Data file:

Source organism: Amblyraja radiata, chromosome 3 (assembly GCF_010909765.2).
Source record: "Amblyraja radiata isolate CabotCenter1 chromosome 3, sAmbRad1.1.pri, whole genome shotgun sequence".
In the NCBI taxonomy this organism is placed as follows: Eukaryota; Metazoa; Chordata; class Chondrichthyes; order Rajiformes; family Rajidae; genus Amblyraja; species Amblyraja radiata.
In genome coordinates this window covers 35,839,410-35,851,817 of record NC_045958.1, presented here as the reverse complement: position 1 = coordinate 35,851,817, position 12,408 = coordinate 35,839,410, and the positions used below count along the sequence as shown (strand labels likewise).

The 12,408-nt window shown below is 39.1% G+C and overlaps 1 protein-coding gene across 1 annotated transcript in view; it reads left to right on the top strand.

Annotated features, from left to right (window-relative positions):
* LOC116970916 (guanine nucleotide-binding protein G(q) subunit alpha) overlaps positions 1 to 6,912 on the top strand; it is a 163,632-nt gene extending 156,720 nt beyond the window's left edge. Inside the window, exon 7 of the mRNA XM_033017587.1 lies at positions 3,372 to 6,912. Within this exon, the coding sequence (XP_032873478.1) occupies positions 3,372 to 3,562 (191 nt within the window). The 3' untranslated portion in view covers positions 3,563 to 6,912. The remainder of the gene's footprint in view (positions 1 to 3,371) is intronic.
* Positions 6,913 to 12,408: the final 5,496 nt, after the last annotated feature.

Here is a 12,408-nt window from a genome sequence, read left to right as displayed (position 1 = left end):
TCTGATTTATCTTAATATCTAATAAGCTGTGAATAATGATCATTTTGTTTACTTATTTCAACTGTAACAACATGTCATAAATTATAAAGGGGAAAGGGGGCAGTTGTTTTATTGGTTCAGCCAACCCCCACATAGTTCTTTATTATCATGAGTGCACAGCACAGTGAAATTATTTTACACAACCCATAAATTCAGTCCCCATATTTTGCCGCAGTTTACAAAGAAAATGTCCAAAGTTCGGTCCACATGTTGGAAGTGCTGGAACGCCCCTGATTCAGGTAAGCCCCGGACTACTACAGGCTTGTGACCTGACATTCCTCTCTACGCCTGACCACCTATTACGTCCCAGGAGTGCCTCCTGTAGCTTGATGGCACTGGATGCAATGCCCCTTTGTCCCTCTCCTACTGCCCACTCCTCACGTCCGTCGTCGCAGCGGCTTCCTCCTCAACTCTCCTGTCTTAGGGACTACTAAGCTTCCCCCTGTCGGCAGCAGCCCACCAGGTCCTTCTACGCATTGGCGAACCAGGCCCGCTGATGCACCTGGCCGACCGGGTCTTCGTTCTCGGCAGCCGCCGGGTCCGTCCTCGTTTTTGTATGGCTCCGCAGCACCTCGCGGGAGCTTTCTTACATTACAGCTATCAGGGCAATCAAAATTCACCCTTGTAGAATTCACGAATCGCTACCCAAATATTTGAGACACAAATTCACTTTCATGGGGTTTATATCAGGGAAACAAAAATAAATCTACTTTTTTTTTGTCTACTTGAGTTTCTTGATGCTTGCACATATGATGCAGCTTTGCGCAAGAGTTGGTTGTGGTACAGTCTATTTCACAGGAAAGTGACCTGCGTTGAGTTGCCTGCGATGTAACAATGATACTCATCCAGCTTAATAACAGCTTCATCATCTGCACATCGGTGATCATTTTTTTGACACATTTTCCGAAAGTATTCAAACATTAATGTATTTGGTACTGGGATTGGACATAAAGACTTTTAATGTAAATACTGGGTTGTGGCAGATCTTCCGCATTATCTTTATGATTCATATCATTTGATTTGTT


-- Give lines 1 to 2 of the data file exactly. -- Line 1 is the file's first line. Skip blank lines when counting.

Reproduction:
Source organism: Amblyraja radiata, chromosome 3 (assembly GCF_010909765.2).
Source record: "Amblyraja radiata isolate CabotCenter1 chromosome 3, sAmbRad1.1.pri, whole genome shotgun sequence".